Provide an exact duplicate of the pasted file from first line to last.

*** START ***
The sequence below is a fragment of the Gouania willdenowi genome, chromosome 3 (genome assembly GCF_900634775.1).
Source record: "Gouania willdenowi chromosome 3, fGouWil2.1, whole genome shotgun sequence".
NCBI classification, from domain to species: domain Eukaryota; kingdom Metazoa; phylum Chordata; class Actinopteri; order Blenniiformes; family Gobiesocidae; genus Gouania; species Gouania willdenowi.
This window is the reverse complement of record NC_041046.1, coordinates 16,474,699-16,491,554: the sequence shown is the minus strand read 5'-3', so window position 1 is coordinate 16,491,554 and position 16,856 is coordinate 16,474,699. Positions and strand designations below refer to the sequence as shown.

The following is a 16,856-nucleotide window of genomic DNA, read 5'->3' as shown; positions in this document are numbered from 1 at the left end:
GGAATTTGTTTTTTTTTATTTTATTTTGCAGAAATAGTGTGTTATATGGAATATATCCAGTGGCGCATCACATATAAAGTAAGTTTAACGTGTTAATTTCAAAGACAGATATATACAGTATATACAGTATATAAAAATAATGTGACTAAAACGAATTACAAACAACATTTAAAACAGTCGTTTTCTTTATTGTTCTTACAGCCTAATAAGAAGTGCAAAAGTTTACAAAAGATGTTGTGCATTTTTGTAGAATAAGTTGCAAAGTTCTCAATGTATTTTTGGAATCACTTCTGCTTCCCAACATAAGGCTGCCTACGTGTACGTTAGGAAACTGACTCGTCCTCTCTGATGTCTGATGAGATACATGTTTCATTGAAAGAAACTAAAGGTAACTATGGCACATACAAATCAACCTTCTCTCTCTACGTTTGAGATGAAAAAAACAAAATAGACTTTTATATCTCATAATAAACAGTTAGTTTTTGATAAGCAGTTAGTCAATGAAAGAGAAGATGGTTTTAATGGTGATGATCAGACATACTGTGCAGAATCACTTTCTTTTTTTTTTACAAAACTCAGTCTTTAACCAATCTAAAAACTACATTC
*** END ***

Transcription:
The sequence below is a fragment of the Gouania willdenowi genome, chromosome 3 (genome assembly GCF_900634775.1).
Source record: "Gouania willdenowi chromosome 3, fGouWil2.1, whole genome shotgun sequence".
NCBI classification, from domain to species: domain Eukaryota; kingdom Metazoa; phylum Chordata; class Actinopteri; order Blenniiformes; family Gobiesocidae; genus Gouania; species Gouania willdenowi.
This window is the reverse complement of record NC_041046.1, coordinates 16,474,699-16,491,554: the sequence shown is the minus strand read 5'-3', so window position 1 is coordinate 16,491,554 and position 16,856 is coordinate 16,474,699. Positions and strand designations below refer to the sequence as shown.

The following is a 16,856-nucleotide window of genomic DNA, read 5'->3' as shown; positions in this document are numbered from 1 at the left end:
GGAATTTGTTTTTTTTTATTTTATTTTGCAGAAATAGTGTGTTATATGGAATATATCCAGTGGCGCATCACATATAAAGTAAGTTTAACGTGTTAATTTCAAAGACAGATATATACAGTATATACAGTATATAAAAATAATGTGACTAAAACGAATTACAAACAACATTTAAAACAGTCGTTTTCTTTATTGTTCTTACAGCCTAATAAGAAGTGCAAAAGTTTACAAAAGATGTTGTGCATTTTTGTAGAATAAGTTGCAAAGTTCTCAATGTATTTTTGGAATCACTTCTGCTTCCCAACATAAGGCTGCCTACGTGTACGTTAGGAAACTGACTCGTCCTCTCTGATGTCTGATGAGATACATGTTTCATTGAAAGAAACTAAAGGTAACTATGGCACATACAAATCAACCTTCTCTCTCTACGTTTGAGATGAAAAAAACAAAATAGACTTTTATATCTCATAATAAACAGTTAGTTTTTGATAAGCAGTTAGTCAATGAAAGAGAAGATGGTTTTAATGGTGATGATCAGACATACTGTGCAGAATCACTTTCTTTTTTTTTTACAAAACTCAGTCTTTAACCAATCTAAAAACTACATTC